×

We are still shipping! However, order processing may take longer than usual and we cannot guarantee same day shipments due to staffing guidelines from the CDC. Please see all COVID-19 updates here. Thank you for your continued support.

NathanY

Member Since: August 29, 2015

Country: United States

  • Hey Pete!

    So as another EE who fell down the rabbit hole that is color science a few months back, I think I can help you out here.

    To understand candelas and lumens, you can think of candelas as like a pressure and lumens as like the force behind it. You're only applying this pressure in a set area (well, solid angle) so you only need to apply the force to that area, not everywhere! This means the same amount of lumens over a smaller solid angle results in a higher intensity (candelas), like how the same force over a smaller area results in higher pressure.

    Another way to look at it is candelas are analogous to Watts per steradian in the equations, so they are an intensity. Lumens are then analogous to Watts in the equations and represent total light output, like how Watts represent total power output. They aren't exactly the same or fully proportional due to the luminosity function, but they are similar enough.

    So back to that equation, you start with your magic number of 683.002(lm/W), which knowing that lumens and Watts are similar, you can see it now as a sort of unit converter. Then have your luminosity function which weights the light based on how well people perceive it's frequency (the peak at 555nm means that eyes have the strongest response to green light). Then you've got this radiant intensity function, which is about how much actual light energy the source is putting out, per steradian.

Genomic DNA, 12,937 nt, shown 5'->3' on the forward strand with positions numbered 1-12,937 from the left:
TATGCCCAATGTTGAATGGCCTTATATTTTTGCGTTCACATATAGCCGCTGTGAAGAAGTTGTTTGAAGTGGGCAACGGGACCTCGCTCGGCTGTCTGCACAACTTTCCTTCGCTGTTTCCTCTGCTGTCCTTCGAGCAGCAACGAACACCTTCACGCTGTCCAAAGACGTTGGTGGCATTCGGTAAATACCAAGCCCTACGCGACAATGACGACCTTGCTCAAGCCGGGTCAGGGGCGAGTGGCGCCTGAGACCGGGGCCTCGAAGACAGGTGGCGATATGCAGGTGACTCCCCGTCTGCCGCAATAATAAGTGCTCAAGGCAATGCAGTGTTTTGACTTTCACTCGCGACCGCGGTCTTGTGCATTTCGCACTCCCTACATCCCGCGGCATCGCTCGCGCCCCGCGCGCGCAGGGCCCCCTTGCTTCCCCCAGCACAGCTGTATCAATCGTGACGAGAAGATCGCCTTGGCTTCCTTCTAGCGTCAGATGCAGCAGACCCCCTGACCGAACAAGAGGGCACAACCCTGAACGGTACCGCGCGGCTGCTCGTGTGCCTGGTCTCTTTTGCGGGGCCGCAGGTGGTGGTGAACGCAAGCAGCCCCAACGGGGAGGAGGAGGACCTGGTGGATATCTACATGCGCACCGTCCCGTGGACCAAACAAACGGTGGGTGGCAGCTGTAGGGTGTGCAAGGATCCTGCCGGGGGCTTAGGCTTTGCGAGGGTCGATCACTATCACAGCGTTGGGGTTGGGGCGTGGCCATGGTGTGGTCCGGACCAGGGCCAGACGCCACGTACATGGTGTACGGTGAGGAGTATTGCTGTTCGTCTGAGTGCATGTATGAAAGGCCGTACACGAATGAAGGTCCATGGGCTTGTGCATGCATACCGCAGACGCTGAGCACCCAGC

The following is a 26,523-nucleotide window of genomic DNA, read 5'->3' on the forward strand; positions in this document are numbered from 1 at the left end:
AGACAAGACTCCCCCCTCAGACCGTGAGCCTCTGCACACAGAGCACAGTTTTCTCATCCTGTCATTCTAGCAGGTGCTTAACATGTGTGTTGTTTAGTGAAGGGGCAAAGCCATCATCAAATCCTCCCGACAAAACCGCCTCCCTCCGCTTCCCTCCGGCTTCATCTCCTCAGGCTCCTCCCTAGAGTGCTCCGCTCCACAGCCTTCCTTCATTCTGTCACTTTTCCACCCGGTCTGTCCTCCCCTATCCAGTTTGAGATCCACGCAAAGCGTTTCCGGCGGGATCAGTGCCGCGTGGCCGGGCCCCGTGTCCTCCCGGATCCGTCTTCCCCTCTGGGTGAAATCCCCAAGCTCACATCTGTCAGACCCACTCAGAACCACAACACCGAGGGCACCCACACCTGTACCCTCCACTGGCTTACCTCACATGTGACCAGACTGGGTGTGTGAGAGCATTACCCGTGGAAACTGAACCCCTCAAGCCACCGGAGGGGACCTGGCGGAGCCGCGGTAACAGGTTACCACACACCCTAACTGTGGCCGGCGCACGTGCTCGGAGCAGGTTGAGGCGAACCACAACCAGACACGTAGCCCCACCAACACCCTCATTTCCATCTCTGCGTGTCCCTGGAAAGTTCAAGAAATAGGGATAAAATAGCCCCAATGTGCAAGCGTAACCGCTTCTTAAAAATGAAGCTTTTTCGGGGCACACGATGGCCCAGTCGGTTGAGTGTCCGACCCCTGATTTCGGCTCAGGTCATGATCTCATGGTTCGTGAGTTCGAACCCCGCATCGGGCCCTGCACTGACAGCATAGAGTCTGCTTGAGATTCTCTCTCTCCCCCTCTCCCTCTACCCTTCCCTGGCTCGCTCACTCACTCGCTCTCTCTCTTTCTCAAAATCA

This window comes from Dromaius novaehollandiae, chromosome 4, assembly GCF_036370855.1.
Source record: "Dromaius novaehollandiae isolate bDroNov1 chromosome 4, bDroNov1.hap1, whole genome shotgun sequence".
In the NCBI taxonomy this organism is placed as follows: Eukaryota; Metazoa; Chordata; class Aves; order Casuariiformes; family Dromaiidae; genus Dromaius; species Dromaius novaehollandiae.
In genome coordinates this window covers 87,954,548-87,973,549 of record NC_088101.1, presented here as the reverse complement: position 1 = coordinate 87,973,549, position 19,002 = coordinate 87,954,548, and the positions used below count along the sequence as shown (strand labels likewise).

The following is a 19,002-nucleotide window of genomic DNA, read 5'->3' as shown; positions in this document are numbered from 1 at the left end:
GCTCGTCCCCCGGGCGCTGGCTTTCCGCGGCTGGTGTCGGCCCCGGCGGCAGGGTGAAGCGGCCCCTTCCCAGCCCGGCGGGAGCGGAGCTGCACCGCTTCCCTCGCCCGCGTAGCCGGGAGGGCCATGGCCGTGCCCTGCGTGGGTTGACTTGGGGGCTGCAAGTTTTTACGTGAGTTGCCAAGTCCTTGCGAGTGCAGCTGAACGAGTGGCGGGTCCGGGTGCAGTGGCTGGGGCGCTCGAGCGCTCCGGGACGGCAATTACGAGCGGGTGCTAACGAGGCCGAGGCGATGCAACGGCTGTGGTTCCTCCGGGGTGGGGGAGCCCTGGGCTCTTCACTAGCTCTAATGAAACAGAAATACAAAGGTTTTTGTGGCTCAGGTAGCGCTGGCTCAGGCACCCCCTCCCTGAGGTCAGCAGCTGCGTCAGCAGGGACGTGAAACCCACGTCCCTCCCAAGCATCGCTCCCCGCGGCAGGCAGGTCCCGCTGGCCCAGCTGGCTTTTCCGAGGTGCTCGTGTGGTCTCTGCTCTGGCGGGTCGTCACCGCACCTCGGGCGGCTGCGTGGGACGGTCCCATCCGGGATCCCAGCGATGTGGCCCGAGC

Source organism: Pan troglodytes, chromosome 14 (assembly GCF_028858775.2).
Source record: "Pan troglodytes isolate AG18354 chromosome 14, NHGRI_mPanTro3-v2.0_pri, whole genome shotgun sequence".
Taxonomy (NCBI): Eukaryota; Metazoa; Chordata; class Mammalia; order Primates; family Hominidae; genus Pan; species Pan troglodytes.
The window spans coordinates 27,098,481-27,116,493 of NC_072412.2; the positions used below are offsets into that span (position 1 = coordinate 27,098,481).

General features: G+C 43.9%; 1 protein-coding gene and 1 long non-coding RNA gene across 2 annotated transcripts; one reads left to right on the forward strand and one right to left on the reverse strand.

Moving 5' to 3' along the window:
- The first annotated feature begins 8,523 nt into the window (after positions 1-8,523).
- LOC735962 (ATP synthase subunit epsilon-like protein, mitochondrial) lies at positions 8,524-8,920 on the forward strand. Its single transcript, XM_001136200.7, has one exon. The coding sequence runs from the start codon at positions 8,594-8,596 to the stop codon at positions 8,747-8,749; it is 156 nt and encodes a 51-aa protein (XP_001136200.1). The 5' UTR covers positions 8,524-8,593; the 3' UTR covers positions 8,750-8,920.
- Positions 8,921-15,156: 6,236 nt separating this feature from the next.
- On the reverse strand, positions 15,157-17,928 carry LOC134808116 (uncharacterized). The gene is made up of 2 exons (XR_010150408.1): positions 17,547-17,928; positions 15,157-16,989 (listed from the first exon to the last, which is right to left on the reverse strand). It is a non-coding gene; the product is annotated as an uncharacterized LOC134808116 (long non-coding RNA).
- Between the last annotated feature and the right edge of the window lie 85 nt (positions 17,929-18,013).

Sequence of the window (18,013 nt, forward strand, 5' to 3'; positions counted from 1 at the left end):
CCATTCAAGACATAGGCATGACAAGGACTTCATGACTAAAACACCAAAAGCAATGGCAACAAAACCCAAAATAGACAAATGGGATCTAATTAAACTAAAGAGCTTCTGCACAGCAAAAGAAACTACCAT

Now for a single wavelength LED, just find the value of the luminosity function at the wavelength, assume all power is at that exact wavelength, multiply by our magic number, and you've got your candelas. However, to use this equation on any sort of broader spectrum or white LED, you'll need some calculus and the spectral power density (which you can find among the pretty pictures on the datasheet).

    If you want to go further, take a look at the "radiation pattern characteristics" (angular distribution) of a wide angle LED to see why they tend to only have luminous flux data (lumens) rather than luminous intensity data (candelas). You can also find certain deep red LEDs give out a radiant flux/intensity (Watts) instead of a luminous one, because they fall off the high end of the luminosity function.

    Let me know if this helps any, or if you have further questions on this and/or anything else you couldn't quite wrap your head around!

No public wish lists :(